I think I can tie these two presentations together quite well. The reason I was invited to this panel is because, [as director of the New Strategic Security Initiative, which runs the Afghanistan Congressional Communications Hub,] I wrote a piece called “A Commitment Strategy for Afghanistan.” I’ve worked in Congress for 12 years, with both Democrats and Republicans — when there were progressive Republicans. I want to see progressives in the room instead of in the street on Afghanistan policy. I feel that if we are not in the room, shaping the environment and the discussion about U.S. national security policies, we are going to be left in the wilderness, like [we were for] 30 years after the Vietnam War. I think that is one of the reasons we have a 30-to-1 imbalance between military and civilian spending.
It is my belief that in today’s world Afghanistan is emblematic of many of the problems that face us. We live in a globalizing world, and we really haven’t defined security yet. It is a world where relationships are about more than borders, where security is about people much more than machines, where our policy needs to be about inclusion and persuasion more than isolation and coercion. We are better prepared today to fight Napoleon than Bin Laden. We have not left the Cold War behind.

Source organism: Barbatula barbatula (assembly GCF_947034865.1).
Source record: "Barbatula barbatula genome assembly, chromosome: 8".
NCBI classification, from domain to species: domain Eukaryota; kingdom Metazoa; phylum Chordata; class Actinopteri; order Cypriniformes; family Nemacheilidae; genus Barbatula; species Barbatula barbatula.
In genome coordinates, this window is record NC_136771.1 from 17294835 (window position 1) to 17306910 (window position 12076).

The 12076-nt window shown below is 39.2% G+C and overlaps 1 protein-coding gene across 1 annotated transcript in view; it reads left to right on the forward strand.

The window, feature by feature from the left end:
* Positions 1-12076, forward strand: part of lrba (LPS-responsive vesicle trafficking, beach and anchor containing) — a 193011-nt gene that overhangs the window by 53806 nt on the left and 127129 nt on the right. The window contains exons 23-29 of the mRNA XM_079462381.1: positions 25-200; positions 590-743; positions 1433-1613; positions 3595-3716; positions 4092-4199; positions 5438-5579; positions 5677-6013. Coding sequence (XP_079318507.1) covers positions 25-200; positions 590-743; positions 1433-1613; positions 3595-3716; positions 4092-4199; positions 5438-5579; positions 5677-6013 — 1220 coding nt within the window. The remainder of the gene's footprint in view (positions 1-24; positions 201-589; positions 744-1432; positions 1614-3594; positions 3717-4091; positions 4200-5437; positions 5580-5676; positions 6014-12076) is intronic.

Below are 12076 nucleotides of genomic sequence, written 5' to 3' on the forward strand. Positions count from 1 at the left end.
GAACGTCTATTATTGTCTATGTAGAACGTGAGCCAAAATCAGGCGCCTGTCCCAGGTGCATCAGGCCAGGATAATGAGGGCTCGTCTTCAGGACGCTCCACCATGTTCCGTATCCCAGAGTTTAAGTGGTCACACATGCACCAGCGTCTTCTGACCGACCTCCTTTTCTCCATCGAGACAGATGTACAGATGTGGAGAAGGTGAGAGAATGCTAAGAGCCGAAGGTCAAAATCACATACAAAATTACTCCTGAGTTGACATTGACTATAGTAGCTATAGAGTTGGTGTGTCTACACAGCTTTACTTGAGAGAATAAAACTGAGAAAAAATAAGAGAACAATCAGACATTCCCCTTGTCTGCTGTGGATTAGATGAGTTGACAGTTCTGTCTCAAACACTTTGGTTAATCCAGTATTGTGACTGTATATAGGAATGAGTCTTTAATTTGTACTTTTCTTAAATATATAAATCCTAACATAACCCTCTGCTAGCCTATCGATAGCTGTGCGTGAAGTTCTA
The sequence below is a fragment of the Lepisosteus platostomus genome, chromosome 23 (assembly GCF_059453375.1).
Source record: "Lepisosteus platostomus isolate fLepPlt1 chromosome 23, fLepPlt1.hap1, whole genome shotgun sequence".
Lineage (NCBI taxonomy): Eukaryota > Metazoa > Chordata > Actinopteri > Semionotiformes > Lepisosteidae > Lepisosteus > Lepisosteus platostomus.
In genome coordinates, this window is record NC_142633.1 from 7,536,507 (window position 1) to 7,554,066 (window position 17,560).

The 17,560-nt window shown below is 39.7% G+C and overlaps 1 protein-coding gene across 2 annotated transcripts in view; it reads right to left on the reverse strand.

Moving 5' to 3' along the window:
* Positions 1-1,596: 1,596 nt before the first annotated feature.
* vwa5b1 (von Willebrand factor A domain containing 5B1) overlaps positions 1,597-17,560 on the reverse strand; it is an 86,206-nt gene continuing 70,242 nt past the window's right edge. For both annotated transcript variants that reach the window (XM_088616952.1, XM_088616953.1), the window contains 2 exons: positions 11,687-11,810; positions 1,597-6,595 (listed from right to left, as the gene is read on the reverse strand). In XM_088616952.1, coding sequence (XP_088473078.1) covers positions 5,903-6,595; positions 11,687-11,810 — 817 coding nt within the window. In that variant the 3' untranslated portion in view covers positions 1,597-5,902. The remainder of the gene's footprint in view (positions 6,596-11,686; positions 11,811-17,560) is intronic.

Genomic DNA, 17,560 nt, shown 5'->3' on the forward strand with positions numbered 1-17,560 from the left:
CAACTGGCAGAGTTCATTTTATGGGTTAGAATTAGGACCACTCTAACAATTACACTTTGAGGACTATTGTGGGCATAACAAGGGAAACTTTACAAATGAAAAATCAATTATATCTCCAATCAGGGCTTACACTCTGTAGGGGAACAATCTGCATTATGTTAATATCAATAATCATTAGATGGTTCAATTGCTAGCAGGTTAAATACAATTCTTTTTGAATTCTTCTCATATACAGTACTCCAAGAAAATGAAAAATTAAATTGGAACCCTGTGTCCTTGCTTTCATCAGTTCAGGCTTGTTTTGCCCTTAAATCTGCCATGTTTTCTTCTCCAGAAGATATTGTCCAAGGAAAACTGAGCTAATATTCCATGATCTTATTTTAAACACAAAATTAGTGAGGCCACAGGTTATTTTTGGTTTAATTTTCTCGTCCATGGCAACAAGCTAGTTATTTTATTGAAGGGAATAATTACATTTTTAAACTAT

Our military, in fact, is the most progressive foreign policy agency we have in our government. I’ve worked with the army for the last 12 years. The Army — and the Marines especially — know that they are picking up the slack for other agencies that are not being funded. The military is doing a lot of development work that it shouldn’t be doing, and frankly that the military does not want to do. Progressives are never going to have better cover than they do today to make the case for fully transforming U.S. national security priorities and policies. Our cover is General Petraeus himself. Our cover is General McChrystal himself.